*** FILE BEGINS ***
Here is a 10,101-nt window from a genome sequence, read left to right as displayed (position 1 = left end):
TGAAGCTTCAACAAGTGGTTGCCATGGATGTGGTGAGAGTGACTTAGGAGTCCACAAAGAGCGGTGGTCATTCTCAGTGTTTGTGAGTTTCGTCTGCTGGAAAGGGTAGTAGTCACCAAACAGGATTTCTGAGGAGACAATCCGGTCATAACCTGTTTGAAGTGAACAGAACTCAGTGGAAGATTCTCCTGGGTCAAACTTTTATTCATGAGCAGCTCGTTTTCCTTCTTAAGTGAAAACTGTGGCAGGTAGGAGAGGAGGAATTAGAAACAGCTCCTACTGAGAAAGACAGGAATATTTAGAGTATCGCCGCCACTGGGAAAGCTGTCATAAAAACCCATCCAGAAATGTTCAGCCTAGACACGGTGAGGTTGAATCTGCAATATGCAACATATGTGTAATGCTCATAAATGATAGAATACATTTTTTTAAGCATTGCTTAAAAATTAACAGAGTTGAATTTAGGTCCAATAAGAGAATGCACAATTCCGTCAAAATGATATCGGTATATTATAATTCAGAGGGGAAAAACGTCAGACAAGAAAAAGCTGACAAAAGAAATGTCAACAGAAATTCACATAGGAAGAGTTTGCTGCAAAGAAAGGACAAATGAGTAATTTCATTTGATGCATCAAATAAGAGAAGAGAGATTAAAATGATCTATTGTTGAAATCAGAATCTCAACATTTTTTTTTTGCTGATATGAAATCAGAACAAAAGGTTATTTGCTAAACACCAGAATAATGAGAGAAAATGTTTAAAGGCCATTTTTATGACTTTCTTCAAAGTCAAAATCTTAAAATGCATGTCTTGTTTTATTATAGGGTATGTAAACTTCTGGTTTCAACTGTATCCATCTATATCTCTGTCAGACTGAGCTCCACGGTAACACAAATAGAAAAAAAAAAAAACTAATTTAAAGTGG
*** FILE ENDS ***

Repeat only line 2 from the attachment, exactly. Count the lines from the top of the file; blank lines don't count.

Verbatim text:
TGAAGCTTCAACAAGTGGTTGCCATGGATGTGGTGAGAGTGACTTAGGAGTCCACAAAGAGCGGTGGTCATTCTCAGTGTTTGTGAGTTTCGTCTGCTGGAAAGGGTAGTAGTCACCAAACAGGATTTCTGAGGAGACAATCCGGTCATAACCTGTTTGAAGTGAACAGAACTCAGTGGAAGATTCTCCTGGGTCAAACTTTTATTCATGAGCAGCTCGTTTTCCTTCTTAAGTGAAAACTGTGGCAGGTAGGAGAGGAGGAATTAGAAACAGCTCCTACTGAGAAAGACAGGAATATTTAGAGTATCGCCGCCACTGGGAAAGCTGTCATAAAAACCCATCCAGAAATGTTCAGCCTAGACACGGTGAGGTTGAATCTGCAATATGCAACATATGTGTAATGCTCATAAATGATAGAATACATTTTTTTAAGCATTGCTTAAAAATTAACAGAGTTGAATTTAGGTCCAATAAGAGAATGCACAATTCCGTCAAAATGATATCGGTATATTATAATTCAGAGGGGAAAAACGTCAGACAAGAAAAAGCTGACAAAAGAAATGTCAACAGAAATTCACATAGGAAGAGTTTGCTGCAAAGAAAGGACAAATGAGTAATTTCATTTGATGCATCAAATAAGAGAAGAGAGATTAAAATGATCTATTGTTGAAATCAGAATCTCAACATTTTTTTTTTGCTGATATGAAATCAGAACAAAAGGTTATTTGCTAAACACCAGAATAATGAGAGAAAATGTTTAAAGGCCATTTTTATGACTTTCTTCAAAGTCAAAATCTTAAAATGCATGTCTTGTTTTATTATAGGGTATGTAAACTTCTGGTTTCAACTGTATCCATCTATATCTCTGTCAGACTGAGCTCCACGGTAACACAAATAGAAAAAAAAAAAAACTAATTTAAAGTGG